If it weren’t for Bill Idelson’s iconic Vic and Sade radio show, the classic TV utopia of The Andy Griffith Show may never have existed.
Before televisions were a staple in American homes, radio broadcasts were all the rage. And one of the most popular shows from the Golden Age of Radio centered around the daily life of a father named Vic, a mother named Sade, and an adopted son named Rush in the idyllic Crooper, Illinois.
The story was a satirical look at the small-town lifestyle from 1932 to 1946. And each week, millions of fans tuned in to hear what the trio was up to. Listeners also got the chance to hear people like President Franklin Delano Roosevelt, Cary Grant, and Kurt Vonnegut lend themselves to the stories.
Idelson voiced Rush in the story. And when he grew up, he went from radio personality to screen actor to screenwriter. And through that path, he found a new small town called Mayberry.
When The Andy Griffith Show debuted in 1960, Bill Idelson was just transitioning to his new career as a writer. And by 1964, he had seen enough of the Mayberry antics to know that he had a unique background that could help him bring the town to life. Mayberry was just like Rush’s old stomping grounds in Crooper.
Bill Idelson Penned Numerous Scripts for ‘The Andy Griffith Show’
So for three years, Idelson wrote 19 episodes for Andy Griffith. And as he once told The Chicago Tribune per MeTV, Griffith saw the connections between Crooper and Mayberry, too. And he “repeatedly told Idelson that The Andy Griffith Show was an attempt to recreate the small-town lunacy of Vic and Sade.”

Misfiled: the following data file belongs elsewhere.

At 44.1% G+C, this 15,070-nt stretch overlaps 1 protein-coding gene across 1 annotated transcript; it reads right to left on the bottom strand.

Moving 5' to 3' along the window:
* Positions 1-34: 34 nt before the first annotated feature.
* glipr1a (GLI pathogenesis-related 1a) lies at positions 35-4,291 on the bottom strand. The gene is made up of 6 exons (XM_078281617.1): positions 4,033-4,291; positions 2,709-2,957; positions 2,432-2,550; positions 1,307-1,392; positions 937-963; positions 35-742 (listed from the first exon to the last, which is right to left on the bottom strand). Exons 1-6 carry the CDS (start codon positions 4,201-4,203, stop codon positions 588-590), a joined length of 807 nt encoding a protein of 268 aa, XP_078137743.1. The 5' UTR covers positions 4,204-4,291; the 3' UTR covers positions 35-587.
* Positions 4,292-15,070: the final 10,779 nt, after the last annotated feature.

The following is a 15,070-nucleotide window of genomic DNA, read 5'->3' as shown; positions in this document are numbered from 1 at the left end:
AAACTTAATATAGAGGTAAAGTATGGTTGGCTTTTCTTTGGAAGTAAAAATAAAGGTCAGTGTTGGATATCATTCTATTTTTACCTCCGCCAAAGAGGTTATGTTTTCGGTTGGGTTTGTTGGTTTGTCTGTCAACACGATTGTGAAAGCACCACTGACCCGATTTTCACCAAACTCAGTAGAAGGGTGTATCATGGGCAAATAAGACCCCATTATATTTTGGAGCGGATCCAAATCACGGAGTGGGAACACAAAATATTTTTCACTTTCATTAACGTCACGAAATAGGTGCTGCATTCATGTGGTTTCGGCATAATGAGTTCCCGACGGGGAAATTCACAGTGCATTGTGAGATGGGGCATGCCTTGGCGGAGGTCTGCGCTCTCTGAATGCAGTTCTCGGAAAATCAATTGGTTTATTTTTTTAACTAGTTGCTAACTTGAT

While speaking to the Tribune, he also explained just how people imagined the world that Vic and Sade lived inside. And it admittedly bears a striking resemblance to the one that Sheriff Taylor and Barney Fife effortlessly patrolled decades later.
“The impression I got is that there were three different levels of Vic and Sade fans,” he said. “There were housewives who thought of it as a little slice-of-life, mirroring their own situation with a little humor. Then there were the people who were a little more hip, and they saw it as a kind of satire. Then there were the people who were really in the know who saw it for what it was: a deep inspection of the small-town human being and what happens to them.”
Because of Idelson’s adept understanding of Mayberry, he won a Writer’s Guild award for an episode titled The Shoplifters in 1964.